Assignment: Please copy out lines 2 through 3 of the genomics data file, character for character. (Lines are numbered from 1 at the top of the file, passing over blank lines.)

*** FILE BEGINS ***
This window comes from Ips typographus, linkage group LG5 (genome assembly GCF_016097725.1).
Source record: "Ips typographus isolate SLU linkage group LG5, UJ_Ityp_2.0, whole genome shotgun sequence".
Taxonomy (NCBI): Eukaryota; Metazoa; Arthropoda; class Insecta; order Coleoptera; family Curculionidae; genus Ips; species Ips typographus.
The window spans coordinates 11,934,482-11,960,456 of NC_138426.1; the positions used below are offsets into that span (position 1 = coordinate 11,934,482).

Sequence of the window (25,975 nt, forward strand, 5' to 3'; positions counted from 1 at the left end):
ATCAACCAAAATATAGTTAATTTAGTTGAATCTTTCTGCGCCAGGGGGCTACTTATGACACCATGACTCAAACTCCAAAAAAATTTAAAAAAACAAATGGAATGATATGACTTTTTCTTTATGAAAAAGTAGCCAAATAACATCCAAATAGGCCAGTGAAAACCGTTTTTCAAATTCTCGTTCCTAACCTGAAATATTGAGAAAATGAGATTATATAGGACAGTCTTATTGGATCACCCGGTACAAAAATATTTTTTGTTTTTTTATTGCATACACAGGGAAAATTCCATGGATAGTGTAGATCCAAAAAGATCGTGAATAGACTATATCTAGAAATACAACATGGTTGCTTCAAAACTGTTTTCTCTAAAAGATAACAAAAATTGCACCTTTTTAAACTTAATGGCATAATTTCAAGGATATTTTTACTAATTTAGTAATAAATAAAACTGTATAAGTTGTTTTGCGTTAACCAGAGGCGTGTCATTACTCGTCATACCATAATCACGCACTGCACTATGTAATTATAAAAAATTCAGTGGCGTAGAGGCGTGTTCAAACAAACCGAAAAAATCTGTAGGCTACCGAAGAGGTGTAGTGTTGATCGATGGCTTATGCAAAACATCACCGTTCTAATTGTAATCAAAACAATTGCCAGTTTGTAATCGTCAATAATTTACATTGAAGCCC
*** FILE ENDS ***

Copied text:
Source record: "Ips typographus isolate SLU linkage group LG5, UJ_Ityp_2.0, whole genome shotgun sequence".
Taxonomy (NCBI): Eukaryota; Metazoa; Arthropoda; class Insecta; order Coleoptera; family Curculionidae; genus Ips; species Ips typographus.